By Michael Goldstein
By Dennis Romero
By Sarah Fenske
By Matthew Mullins
By Patrick Range McDonald
By LA Weekly
By Dennis Romero
By Simone Wilson
There were many inexplicable facetsto the political sham, and shame, that was ABC’s The Path to 9/11 miniseries. But the most bewildering was the whereabouts of George Mitchell, the chairman of ABC’s parent company, The Walt Disney Co. Mitchell has long been known as the ultimate compromise broker. Yet, a Nexis database search shows he’s not mentioned in a single article or news transcript ever since outrage over this concocted-by-conservatives piece of anti-Clinton propaganda erupted among Bubba’s former administration members, Democratic leaders and liberal bloggers (as well as American Airlines) starting September 1. Why wasn’t Mitchell front and center soothing his pals? Or, at the very least, alongside president and CEO Bob Iger, who, left on his own, not only messed up by allowing the discredited b.s. to be broadcast (unlike CBS’s Les Moonves, who yanked that Reagan biopic at the first smell of stink), but then mishandled the media mayhem that resulted.
Mitchell used to be the most politically adept of U.S. senators, first as a backbencher (1980-1988), and then as Senate majority leader (1989-1995). But he really shined after leaving Congress when he served for five years as Bill Clinton’s special adviser on Northern Ireland and brokered the 1998 Good Friday peace agreement. Then, an international commission he headed produced a “Road Map to Peace” that outlined how Israelis and Palestinians might finally coexist. After that, navigating The Path to 9/11 should have been a cakewalk. Instead, for the company, it turned into a minefield.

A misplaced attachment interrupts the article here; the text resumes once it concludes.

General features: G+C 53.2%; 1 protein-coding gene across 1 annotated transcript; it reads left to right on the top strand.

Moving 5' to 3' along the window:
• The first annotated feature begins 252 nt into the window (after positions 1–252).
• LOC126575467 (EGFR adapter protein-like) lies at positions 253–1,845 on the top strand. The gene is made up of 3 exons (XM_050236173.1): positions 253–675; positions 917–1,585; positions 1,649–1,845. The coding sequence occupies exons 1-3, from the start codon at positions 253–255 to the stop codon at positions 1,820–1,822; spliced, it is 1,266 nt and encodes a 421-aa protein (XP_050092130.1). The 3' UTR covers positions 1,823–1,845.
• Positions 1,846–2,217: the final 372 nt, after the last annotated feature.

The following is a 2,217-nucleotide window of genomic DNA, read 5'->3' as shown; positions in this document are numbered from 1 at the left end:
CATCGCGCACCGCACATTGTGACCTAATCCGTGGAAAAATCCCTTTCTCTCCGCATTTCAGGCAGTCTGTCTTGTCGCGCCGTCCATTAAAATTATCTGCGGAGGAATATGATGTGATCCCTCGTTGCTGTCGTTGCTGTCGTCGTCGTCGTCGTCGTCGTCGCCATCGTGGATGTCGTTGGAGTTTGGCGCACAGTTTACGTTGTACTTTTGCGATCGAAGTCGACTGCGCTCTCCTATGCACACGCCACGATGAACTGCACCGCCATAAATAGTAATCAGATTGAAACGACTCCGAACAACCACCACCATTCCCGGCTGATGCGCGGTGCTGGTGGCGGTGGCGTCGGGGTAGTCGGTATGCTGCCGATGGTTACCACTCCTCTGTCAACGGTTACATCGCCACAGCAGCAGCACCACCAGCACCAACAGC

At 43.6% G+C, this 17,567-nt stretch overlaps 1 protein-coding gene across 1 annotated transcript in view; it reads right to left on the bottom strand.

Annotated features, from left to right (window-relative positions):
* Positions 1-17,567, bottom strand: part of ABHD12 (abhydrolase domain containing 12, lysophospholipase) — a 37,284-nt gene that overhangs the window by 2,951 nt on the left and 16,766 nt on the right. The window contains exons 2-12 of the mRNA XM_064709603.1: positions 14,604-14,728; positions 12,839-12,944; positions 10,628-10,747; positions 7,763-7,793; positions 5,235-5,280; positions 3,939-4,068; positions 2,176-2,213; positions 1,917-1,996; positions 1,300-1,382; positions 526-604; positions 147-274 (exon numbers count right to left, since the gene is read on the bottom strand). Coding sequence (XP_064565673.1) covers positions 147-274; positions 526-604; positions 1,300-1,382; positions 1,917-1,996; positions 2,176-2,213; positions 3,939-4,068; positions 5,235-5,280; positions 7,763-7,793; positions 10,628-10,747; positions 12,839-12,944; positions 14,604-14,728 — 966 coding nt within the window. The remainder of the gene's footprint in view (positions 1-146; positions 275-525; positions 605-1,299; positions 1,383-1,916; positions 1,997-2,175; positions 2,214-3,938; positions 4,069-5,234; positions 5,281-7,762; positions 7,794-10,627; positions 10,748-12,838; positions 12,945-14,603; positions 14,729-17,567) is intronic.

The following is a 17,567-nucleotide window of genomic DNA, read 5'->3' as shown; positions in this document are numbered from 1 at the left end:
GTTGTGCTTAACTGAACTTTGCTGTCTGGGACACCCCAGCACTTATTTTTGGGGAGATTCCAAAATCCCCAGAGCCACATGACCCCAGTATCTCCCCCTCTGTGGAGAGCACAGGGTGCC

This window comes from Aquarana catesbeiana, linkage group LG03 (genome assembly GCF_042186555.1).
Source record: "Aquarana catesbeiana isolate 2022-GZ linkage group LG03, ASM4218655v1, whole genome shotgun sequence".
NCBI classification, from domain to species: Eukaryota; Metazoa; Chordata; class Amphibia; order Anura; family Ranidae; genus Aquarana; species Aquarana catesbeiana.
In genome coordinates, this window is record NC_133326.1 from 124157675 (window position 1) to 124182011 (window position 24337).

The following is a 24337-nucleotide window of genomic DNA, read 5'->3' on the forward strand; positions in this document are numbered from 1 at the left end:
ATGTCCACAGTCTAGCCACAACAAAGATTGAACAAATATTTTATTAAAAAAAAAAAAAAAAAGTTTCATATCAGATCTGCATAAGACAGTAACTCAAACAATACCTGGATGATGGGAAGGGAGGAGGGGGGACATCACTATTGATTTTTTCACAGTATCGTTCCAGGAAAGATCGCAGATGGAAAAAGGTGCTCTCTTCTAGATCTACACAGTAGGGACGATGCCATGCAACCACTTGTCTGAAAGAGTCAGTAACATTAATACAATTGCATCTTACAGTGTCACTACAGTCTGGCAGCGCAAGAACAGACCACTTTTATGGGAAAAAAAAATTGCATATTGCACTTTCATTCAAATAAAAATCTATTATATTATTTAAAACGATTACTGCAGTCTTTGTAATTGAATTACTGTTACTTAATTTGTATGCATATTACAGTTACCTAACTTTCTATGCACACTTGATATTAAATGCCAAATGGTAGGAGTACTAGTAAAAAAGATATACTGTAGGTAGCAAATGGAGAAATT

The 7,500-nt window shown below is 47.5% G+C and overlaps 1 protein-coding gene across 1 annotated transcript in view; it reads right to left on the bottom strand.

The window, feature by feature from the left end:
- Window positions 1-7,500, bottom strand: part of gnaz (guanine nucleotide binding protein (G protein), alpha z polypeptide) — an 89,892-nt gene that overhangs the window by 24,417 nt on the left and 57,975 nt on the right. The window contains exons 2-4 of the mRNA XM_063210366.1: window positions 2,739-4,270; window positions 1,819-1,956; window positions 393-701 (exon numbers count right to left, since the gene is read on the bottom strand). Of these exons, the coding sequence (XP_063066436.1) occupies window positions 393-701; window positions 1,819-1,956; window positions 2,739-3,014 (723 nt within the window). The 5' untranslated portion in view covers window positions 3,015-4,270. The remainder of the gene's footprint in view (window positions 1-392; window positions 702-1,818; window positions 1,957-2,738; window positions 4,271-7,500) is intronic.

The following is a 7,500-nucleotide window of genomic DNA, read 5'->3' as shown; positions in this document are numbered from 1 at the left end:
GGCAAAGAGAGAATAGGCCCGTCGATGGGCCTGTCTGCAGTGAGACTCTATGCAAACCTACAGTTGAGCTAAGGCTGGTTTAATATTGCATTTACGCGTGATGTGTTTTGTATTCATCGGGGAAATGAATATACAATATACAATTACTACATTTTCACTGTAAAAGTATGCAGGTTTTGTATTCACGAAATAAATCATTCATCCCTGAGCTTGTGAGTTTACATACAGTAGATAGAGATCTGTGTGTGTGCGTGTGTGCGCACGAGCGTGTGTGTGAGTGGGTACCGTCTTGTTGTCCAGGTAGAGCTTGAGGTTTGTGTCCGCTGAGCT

That Mitchell will be succeeded by John Pepper, the former CEO of Procter & Gamble effective January 1, is no excuse for the Disney chair to go AWOL. For one thing, Mitchell is still pocketing a hefty paycheck. He owns about $1.8 million in Disney stock and, according to the company notice of its annual meeting, receives $500,000 as the annual retainer for being board chairman.
Shareholders need to know exactly how much time Mitchell has actually been spending on Disney business this year, including how much time at Disney headquarters. Not much, I hear. After all, Mitchell recently was chosen to head Major League Baseball’s steroid investigation. Even that move was questionable because of his status as chairman of Disney, which owns ESPN, one of MLB’s broadcasting partners, and was the outlet for a short-lived reality series on Barry Bonds as the alleged steroids user pursued Hank Aaron’s career home-run record. Which begs the questions: Why isn’t Mitchell putting Disney business first?